We meet Toad who accompanies Mario to meet Princess Peach so he can plead for some help in finding his newly-lost brother, and this is where it all gets somewhat strange. Mario immediately goes from being any other person on Earth to being considered a bit of an oddity by Peach on account of him being a human in a non-human world. Mario doesn’t seem all that phased by anything. This leads to the major conflict of the film as Bowser is overcome with jealous rage, seeing that Mario is in such close proximity to the Princess that he desires.
It’s a shame that during all of this, Luigi is somewhat forgotten about. We see where he is and there are sufficient visual clues for us to know that he’s entered the world from his title games, but that’s about it. Most of the time is spent with Mario and Peach trying to come up with a plan to find him while avoiding Bowser, and we only meet him again when he’s needed for the story to progress. Ultimately, it isn’t anything that we haven’t played already, even though there was a chance of bringing the two worlds together in a much more meaningful way.
It isn’t quite hitting us over the head saying “Remember this thing you liked?”, but there is a feeling that remembering the thing you liked is paramount to getting along with this particular video game adaptation.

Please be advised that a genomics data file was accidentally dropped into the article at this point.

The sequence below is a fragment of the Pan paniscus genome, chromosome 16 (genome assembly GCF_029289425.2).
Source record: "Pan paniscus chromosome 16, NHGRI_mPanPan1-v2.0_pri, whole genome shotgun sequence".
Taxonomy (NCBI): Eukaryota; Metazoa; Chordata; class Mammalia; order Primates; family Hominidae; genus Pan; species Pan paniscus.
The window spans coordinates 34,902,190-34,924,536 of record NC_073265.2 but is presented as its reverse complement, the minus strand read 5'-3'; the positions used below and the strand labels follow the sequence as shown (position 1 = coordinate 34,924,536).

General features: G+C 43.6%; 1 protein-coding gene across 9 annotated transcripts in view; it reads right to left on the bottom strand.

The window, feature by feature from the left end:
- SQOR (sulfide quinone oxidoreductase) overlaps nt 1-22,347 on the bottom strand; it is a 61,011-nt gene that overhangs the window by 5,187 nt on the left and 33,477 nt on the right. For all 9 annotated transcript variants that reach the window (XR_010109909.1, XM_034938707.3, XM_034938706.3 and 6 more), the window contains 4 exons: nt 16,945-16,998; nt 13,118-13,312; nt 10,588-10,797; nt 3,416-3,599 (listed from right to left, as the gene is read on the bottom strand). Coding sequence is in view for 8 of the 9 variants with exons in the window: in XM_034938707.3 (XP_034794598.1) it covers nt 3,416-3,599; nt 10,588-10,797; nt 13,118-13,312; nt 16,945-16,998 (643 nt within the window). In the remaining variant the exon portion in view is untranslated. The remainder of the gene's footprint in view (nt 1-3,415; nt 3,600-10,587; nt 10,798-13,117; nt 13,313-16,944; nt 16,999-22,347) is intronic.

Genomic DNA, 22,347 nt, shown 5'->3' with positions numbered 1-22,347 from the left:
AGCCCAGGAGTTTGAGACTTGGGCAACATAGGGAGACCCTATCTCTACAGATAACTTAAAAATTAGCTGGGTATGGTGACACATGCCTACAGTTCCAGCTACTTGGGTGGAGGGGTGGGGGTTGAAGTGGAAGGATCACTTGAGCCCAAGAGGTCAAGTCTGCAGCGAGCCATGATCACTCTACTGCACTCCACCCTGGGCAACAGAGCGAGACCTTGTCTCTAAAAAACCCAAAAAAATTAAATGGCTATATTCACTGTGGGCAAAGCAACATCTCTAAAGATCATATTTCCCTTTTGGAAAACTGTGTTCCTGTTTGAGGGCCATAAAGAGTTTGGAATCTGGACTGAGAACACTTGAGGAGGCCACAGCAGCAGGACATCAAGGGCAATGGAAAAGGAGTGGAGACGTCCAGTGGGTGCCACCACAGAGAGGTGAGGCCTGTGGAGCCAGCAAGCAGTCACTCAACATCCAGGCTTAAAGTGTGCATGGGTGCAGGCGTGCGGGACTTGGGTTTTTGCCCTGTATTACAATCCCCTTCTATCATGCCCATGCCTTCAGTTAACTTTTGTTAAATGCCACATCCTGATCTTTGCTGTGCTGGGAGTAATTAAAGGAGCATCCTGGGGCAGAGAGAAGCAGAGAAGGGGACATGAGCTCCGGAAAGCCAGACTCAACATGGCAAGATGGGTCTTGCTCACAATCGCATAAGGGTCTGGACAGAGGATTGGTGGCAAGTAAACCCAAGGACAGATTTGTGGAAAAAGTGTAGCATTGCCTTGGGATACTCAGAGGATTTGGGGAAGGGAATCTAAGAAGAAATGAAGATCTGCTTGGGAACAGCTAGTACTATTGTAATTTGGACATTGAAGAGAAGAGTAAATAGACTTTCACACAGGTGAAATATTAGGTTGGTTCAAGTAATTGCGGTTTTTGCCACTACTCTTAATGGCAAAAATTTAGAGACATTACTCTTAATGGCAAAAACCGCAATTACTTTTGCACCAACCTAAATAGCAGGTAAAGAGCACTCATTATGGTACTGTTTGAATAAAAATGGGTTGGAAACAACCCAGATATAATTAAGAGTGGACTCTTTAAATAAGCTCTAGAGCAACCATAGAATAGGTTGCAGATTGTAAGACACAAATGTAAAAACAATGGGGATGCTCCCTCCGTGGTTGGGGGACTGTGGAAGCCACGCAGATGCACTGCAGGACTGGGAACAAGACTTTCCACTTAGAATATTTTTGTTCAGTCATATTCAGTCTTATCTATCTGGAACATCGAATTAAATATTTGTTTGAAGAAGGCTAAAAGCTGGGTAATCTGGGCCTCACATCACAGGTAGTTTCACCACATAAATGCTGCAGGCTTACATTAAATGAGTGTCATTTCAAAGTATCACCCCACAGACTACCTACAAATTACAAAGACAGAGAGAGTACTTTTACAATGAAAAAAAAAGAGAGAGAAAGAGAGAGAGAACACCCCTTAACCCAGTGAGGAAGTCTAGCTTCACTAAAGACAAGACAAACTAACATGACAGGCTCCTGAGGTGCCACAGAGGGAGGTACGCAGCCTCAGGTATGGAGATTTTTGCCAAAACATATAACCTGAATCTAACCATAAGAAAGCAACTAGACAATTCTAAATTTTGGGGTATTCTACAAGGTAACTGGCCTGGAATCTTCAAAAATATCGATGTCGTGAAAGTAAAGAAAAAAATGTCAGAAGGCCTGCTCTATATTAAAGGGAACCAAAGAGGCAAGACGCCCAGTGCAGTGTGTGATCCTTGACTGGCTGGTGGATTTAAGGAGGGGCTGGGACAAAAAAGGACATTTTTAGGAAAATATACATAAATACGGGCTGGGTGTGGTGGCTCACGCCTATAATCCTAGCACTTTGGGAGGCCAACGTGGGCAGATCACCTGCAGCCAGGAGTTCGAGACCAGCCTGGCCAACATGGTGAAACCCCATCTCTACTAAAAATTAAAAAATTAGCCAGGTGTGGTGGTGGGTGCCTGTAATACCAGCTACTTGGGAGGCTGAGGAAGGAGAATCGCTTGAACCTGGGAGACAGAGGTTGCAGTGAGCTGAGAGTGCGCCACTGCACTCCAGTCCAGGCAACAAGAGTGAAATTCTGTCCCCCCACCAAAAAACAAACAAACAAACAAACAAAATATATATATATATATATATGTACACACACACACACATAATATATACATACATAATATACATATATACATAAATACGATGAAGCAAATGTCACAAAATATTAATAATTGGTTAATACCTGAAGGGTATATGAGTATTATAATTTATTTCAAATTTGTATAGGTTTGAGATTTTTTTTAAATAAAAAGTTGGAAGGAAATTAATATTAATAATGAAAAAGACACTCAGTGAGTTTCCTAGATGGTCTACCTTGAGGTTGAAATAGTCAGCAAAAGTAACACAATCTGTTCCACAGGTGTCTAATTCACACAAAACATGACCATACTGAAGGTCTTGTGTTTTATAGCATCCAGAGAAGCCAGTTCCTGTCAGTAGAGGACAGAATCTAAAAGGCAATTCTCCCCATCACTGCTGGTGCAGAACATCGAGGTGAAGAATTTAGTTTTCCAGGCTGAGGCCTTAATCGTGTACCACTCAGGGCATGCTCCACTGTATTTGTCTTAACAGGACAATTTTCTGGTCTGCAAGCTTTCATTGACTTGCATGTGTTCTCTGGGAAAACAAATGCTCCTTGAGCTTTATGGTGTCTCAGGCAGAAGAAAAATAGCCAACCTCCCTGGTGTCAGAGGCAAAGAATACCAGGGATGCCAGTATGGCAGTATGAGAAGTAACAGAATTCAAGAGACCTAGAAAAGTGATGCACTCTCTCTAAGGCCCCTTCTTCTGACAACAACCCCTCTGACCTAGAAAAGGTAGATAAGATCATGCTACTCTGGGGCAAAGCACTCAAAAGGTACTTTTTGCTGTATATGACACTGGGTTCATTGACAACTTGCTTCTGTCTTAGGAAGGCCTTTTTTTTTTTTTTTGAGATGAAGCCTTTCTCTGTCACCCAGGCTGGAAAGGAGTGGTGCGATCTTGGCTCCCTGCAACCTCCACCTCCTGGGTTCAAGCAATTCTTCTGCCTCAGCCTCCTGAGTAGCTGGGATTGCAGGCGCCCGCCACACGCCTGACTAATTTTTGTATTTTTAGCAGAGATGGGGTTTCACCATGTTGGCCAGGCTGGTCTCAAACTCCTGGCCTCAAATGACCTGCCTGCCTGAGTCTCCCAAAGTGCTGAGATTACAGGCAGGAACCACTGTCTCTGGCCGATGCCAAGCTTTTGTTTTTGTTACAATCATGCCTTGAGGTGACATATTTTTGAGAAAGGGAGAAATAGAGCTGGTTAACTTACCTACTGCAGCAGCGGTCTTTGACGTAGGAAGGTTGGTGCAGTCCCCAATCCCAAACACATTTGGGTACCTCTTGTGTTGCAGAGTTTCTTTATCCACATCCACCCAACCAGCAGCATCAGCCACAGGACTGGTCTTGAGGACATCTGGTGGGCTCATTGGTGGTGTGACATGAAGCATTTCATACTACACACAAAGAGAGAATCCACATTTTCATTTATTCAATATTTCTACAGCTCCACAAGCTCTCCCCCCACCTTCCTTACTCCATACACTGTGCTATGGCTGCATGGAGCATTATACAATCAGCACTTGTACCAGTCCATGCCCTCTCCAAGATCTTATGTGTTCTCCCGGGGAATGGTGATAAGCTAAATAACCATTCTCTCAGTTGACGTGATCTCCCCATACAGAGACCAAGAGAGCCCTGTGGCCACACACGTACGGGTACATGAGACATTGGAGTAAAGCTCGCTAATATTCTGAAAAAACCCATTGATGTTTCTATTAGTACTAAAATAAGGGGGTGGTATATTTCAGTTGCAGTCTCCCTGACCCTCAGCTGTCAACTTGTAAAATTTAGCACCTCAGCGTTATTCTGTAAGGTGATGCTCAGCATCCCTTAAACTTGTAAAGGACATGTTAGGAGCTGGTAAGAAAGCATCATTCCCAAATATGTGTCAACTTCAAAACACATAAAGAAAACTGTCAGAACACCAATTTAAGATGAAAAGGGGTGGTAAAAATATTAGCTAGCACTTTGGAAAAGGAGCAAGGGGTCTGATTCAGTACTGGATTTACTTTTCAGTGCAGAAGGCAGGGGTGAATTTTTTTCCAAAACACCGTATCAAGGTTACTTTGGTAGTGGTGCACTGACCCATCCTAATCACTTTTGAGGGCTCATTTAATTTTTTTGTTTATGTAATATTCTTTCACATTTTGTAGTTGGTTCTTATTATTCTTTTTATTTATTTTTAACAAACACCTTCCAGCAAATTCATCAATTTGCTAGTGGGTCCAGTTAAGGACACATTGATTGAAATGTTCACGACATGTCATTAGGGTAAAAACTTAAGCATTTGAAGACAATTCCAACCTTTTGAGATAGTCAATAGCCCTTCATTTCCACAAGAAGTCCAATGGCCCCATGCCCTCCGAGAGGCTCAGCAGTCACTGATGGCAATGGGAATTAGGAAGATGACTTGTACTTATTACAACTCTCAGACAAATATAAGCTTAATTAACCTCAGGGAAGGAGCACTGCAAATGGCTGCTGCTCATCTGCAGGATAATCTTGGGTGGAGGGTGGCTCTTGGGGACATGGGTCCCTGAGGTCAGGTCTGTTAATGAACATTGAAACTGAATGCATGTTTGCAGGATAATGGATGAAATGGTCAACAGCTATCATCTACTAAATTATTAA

Of course, one of the more prominent tropes of the videogame movie genre (if we can call it that) is nostalgic references. Whether it’s a direct game-to-film adaptation or an original title like Wreck-It Ralph, more modern releases in the space tend to be saturated with callbacks to things we already know. The Super Mario Bros. Movie is no different, and there are plenty of references that will make fans of the franchise say “Oh!” quite regularly. Some other pop culture references are played for jokes in its soundtrack, though these are not quite as successful. Songs that we recognise from films such as Kill Bill play on top of battle scenes that could’ve felt a little more authentic had the depths of the Mario franchise’s discography been explored more.
A key ingredient in a film like this is joy, but The Super Mario Bros. Movie is somewhat absent of that. Jack Black sounds as if he’s having a great time as Bowser – it’s even reminiscent of how Robin Williams played the Genie in Aladdin – and similar can be said for Charlie Day’s Luigi, Seth Rogen’s Donkey Kong and Keegan-Michael Key’s Toad, but our two main characters don’t seem all that interested. Chris Pratt as Mario and Anya Taylor-Joy as Princess Peach come across as disconnected. What calls for quite an enthusiastic performance is often met with something more indifferent. Other reviews have spoken about the dialogue being stilted, but it’s not so bad that it wouldn’t have been forgivable if it were delivered with a bit more liveliness.
As a new adaptation, The Super Mario Bros. Movie is certainly more faithful and recognisable than its live-action cousin, but it’s almost to a fault. It doesn’t quite do enough to provide existing fans with anything exciting or give new fans a reason to dive any deeper into the franchise. Although it looks fantastic for the most part, and Jack Black’s performance as Bowser gives us some memorable scenes, there’s hardly anything else to this latest Hollywood foray into the Nintendo library.
Written by Rob Jones